Yes, marijuana was growing in her garden, Lucille Ballard says.
But she blames the presence of the 130 cannabis plants on stormy weather, a mysterious hired hand and her compassion for things that grow out of the ground.
"I came home, and the police were saying to me, 'What's going on here?
You're growing a field of marijuana,' " said Ballard, a 55-year-old social worker. "I said, 'I just thought they were a bunch of weeds. I hated to kill them.' " Her problem is that the police don't believe her.
She was arrested and charged Monday with intent to distribute marijuana, after a county patrol officer investigating an attempted burglary at her Elkridge home found a thriving garden of string beans, squash, tomatoes, corn and, much to Ballard's chagrin, the 6-foot-tall stalks of harvested marijuana plants. She claims they were planted by someone who helped her plow the garden last spring.
Police say Ballard's home doesn't bear out the story of an innocent bystander.
Traces of marijuana were found in a refrigerator and an oven on Ballard's porch, and a small quantity of cocaine was recovered inside, police spokesman Gary L. Gardner said.
"We believe the marijuana had been grown to be harvested, processed and sold," Gardner said. "When we found the stalks, someone had already processed them. It doesn't take much to figure out what happened to them next."
Also found in the house were several High Times magazine -- a publication often read by marijuana enthusiasts -- and a photo album containing several pictures of the garden and marijuana plants in full bloom, Gardner said.
But Ballard said she had the pictures "because I was proud of my vegetables."
Also arrested at the home Monday afternoon were two Baltimore residents, Stephen and Kristine Vaise of the 4600 block of Prudence Street, who arrived in a pickup truck while police were executing a search warrant.
After questioning the Vaises, police say, they found two small plastic bags of marijuana underneath a baby sitting in a child car seat. Stephen Vaise, 36, and Kristine Vaise, 30, were each charged with possession of marijuana.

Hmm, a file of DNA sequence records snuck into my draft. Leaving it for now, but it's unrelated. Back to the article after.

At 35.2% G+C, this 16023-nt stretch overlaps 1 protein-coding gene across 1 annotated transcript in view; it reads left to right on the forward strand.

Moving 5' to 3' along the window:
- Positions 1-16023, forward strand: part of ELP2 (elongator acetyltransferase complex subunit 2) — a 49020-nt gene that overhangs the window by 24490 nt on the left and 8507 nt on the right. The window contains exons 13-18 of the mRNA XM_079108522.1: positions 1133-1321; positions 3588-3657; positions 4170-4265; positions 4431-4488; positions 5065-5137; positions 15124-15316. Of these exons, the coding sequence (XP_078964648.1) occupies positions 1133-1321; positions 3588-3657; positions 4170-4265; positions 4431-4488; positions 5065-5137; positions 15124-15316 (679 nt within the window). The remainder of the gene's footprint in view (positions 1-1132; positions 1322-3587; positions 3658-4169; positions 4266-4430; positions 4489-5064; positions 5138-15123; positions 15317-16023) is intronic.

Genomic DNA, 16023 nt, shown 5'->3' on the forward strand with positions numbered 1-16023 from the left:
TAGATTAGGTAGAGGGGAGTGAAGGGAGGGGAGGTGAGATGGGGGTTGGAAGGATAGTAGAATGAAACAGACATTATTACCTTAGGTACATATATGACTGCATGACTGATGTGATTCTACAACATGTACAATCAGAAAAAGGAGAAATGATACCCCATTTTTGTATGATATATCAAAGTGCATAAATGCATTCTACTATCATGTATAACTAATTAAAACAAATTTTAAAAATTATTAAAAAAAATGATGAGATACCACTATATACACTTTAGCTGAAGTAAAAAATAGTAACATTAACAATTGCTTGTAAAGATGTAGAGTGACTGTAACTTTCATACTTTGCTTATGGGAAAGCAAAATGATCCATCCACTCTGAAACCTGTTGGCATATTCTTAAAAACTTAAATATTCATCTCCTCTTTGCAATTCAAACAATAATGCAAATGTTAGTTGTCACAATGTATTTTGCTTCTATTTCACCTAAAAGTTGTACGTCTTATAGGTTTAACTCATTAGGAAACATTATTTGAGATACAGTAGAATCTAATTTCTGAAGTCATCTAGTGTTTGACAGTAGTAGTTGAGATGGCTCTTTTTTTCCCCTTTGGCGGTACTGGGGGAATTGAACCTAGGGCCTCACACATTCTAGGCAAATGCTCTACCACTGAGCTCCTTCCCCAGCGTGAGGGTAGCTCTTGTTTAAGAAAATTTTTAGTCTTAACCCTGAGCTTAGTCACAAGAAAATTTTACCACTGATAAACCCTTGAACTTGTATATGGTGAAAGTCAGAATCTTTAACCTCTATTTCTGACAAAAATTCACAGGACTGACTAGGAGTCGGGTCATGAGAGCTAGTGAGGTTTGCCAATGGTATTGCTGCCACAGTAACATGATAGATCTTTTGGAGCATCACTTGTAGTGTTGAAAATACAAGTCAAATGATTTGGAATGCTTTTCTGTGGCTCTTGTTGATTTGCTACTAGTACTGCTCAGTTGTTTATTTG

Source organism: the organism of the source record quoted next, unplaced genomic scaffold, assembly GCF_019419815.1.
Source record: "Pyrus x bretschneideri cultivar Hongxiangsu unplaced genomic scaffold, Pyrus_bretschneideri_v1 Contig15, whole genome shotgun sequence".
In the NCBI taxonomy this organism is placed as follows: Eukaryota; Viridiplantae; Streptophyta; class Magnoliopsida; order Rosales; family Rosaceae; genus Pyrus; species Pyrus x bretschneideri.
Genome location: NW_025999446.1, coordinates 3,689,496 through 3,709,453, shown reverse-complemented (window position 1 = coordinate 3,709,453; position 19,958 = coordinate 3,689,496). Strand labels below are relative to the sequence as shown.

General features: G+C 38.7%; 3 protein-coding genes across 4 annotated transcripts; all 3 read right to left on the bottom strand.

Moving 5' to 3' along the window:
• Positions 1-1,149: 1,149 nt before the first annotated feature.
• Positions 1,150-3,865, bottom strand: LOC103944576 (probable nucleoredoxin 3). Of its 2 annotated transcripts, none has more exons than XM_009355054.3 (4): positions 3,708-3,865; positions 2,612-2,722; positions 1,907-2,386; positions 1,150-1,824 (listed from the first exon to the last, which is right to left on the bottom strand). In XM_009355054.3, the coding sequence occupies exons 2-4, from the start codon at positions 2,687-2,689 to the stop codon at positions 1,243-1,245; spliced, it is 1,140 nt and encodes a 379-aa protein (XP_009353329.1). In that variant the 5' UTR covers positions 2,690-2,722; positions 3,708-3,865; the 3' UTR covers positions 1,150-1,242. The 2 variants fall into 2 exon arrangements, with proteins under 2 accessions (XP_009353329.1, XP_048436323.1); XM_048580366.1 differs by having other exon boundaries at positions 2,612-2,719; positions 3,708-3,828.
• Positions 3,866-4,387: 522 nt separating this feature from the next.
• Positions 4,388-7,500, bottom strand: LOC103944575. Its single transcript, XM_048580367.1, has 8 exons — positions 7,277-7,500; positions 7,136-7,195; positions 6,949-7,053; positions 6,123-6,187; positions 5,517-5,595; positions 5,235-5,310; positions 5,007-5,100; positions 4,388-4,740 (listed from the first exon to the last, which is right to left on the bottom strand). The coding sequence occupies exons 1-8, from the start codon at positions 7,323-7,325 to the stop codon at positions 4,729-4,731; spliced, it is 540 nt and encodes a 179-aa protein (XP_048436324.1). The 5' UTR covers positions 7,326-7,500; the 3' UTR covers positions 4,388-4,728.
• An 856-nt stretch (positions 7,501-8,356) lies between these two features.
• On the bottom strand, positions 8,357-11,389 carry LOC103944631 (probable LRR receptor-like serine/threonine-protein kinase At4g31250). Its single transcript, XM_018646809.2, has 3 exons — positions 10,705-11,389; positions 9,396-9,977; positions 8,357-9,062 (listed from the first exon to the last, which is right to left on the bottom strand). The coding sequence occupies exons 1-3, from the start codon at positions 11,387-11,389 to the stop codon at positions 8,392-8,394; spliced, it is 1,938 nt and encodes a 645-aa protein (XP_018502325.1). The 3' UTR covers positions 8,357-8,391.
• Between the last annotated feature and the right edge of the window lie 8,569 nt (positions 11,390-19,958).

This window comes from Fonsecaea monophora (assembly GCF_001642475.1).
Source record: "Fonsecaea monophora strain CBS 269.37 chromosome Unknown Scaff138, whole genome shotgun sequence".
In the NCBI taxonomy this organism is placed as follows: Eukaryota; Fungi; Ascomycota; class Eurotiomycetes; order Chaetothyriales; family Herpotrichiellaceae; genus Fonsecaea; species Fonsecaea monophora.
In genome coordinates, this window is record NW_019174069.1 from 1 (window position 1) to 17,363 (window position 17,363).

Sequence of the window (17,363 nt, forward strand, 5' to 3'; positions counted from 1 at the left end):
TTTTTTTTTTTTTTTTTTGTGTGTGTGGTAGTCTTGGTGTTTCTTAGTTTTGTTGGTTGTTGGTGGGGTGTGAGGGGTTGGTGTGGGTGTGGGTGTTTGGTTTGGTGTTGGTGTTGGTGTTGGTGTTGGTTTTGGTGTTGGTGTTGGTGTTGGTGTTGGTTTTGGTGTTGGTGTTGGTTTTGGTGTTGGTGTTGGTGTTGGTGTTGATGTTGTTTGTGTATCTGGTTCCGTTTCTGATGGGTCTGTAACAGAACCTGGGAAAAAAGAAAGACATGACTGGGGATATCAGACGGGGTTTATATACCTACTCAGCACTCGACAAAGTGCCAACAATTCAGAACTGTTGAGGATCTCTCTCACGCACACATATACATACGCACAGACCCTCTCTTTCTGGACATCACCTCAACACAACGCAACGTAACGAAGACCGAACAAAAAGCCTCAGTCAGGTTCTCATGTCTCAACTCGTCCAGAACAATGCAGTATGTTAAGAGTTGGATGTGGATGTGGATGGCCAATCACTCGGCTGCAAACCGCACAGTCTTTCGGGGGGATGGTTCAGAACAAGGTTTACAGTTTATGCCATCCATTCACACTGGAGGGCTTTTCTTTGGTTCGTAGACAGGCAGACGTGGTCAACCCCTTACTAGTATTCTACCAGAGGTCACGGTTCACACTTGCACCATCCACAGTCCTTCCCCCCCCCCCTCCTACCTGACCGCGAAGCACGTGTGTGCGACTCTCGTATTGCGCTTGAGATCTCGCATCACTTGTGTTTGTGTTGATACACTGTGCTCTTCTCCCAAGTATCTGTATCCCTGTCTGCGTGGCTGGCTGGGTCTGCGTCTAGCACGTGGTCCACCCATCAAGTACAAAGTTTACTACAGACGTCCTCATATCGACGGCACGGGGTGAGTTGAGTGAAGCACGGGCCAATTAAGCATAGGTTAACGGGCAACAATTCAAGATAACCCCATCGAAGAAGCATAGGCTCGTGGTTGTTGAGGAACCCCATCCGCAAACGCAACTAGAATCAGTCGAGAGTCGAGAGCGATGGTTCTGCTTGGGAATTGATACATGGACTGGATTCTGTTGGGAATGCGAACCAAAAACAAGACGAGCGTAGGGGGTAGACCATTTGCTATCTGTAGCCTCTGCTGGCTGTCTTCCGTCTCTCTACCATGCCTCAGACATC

Ballard's home -- in the 6400 block of Elibank Drive and part of the stylish Lawyer's Hill Road suburb -- lies on a heavily wooded plot that is scarcely visible through the brush and trees.
Police say the stalks had been recently picked by someone who intended to use the marijuana -- approximately $1,500 worth -- for sale on the street.
Ballard, however, says she is a country lover who enjoys gardening and living the rural life. As to where the harvested leaves went, she can't offer an explanation.
The recent heavy rains caused the garden to become overgrown and Ballard says she wasn't paying much attention to it this fall. Whoever picked the marijuana leaves left the rest of her garden alone, and her harvest was good enough this year to give many of her friends extra bushels of vegetables, she said.
Three or four of the marijuana plants were left there last spring by a hired gardening helper, she says. In the following months, the vegetables in the garden flourished from the summer rain, and so did the "weeds" -- but Ballard said she didn't have the heart to pull them from the ground.
"They seemed to be getting rather overgrown, but it was a healthy rain season and I wanted to let them grow," Ballard said. "But I didn't think it was marijuana. I grow tomatoes, not marijuana."
Joyce McDonald, the owner of the nearby Shadowbrook Farm, says that Ballard has always been a good customer and had given her a basket of green beans recently in appreciation for all the animal manure she had bought at the farm.